Theme Of Realism In One Flew Over The Cuckoo's Nest

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Unsung Heroes of Psychiatric Wards The cliche phrase ‘don 't judge a book by its cover’ has been around for generations. Who would have guessed that one of America’s most loved movie stars and sex icons, Marilyn Monroe, had depression and a form of schizophrenia? In One Flew Over The Cuckoo’s Nest, Ken Kesey proves that people with mental illness should not be frowned upon because they do not fit in with the rest of the cookie-cutter society. Kesey uses a realist approach to make people question rules and values, and the reasons behind them.
Ken Kesey was born in La Junta, Colorado on September 17, 1935. Kesey grew up in Springfield, Oregon and attended the University of Oregon, where he “actively participated in fraternities, drama, and
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Kesey sets up the typical mental institution scene in Portland, Oregon, with domineering staff, submissive patients, and a new patient that wants to change things. The novel is narrated by Chief Bromden/ Chief Broom, an incurable, hallucinogenic, schizophrenic American Indian who pretends to be cagey because people “started acting like [he] was too dumb to hear or see or say anything at all”. The world of the book is explained from a different perspective; explaining what it is like to live as a cagey, mentally unstable man in a psychiatric ward. Although his mental state makes Chief seem as if he is an unreliable narrator, Kesey proves that one cannot be judged do to their mental …show more content…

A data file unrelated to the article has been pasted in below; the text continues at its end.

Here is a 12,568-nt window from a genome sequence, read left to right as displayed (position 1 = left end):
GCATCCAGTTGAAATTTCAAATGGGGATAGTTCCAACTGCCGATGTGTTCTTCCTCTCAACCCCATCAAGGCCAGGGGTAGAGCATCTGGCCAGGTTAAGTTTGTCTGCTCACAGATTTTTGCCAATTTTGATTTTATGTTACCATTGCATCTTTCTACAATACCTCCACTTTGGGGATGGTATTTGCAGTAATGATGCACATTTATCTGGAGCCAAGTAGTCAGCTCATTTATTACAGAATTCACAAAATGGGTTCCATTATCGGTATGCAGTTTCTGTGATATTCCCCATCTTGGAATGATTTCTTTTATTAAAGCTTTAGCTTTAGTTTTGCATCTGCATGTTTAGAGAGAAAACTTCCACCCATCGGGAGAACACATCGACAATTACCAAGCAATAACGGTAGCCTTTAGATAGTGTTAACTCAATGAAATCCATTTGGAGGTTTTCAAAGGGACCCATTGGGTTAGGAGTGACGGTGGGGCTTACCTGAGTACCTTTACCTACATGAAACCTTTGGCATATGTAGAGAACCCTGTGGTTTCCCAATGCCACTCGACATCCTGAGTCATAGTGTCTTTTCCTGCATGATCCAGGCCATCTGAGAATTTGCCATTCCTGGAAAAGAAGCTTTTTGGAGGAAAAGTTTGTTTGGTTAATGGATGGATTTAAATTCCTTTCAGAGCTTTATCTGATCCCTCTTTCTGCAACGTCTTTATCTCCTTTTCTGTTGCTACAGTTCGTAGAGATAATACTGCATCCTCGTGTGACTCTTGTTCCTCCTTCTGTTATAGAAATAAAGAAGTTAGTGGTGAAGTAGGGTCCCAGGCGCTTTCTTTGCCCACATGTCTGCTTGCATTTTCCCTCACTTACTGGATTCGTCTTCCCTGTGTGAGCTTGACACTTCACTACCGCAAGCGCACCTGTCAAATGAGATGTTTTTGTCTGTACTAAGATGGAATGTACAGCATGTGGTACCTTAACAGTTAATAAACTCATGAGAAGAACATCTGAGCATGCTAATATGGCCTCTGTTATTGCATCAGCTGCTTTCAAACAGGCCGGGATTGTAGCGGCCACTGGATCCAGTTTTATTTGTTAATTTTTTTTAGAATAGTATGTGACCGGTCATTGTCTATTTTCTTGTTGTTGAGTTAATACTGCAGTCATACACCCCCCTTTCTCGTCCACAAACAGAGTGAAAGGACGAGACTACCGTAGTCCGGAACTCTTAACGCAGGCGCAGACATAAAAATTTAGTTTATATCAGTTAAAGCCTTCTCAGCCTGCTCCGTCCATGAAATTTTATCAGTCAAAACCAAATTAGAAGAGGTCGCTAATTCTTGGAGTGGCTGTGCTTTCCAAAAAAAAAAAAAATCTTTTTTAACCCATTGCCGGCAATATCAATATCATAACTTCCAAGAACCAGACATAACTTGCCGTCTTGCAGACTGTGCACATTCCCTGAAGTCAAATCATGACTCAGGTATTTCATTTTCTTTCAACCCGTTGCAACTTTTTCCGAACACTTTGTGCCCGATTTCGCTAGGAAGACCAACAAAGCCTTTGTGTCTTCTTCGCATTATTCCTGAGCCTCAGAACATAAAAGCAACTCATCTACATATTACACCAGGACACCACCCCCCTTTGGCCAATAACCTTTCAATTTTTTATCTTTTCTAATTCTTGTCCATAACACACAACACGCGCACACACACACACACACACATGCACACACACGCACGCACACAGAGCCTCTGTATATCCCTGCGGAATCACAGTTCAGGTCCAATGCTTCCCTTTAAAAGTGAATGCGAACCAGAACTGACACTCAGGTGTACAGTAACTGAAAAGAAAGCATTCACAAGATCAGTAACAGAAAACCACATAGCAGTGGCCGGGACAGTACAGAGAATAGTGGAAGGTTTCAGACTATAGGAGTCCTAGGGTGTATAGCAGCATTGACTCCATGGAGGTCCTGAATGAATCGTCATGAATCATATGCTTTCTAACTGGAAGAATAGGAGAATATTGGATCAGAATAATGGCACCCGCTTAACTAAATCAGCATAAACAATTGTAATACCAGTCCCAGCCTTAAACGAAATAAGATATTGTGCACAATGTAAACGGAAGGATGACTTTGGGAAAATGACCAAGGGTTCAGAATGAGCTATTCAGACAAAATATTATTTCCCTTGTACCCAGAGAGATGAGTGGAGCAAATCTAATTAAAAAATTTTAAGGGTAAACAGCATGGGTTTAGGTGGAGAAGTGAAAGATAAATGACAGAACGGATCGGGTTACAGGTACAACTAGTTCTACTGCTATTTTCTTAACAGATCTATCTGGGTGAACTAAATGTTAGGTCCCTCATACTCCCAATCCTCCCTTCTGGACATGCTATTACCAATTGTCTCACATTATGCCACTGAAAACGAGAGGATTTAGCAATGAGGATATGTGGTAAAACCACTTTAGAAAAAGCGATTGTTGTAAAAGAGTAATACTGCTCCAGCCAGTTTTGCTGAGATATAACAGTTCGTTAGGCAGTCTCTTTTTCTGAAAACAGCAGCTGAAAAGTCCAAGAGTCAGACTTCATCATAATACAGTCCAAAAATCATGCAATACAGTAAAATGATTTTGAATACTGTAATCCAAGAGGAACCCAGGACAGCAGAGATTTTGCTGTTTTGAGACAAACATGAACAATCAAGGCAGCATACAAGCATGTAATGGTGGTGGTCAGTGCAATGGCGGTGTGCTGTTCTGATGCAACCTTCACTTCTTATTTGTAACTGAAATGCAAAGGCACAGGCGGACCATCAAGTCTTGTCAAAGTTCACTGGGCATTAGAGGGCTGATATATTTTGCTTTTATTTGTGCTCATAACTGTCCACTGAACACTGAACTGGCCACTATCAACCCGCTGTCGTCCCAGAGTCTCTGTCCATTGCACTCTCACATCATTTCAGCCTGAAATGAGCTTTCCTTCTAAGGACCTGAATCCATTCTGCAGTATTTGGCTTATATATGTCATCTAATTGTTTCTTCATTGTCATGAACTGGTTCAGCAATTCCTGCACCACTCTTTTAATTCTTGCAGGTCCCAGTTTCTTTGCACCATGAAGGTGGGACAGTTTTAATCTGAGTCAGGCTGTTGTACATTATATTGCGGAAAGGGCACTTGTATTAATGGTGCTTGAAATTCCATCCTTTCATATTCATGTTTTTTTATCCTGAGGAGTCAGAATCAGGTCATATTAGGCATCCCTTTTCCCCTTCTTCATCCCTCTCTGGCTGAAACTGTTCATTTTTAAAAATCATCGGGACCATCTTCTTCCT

Randle Patrick McMurphy mockingly pronounces it "rat shed", showing that she has rodent like characteristics of working discreetly, rapidly, and to the impediment of her casualties. Rats were the bearers of the Black Plague amid the Middle Ages, and Ratched contaminates the healing center 's orderlies, aides, workforce, and patients with her extreme need for obedience. The name Ratched is a pun in itself, because a ratchet is a gadget that uses a curving movement to fix screws into spot. This fills a prominent allegorical need in Kesey 's grasp, as Ratched controls the patients on her ward, turning them against one another to uncover secrets in group meetings. Chief Bromden states that Nurse Ratched "tends to get real put out if something keeps her outfit from running like a smooth, accurate, precision- made machine". Chief goes ahead to depict her as looking like a doll all things considered, however automated and mechanical underneath; a human-droid. Being the face of the all-powerful Combine, she enforces her strictness on the new admission,

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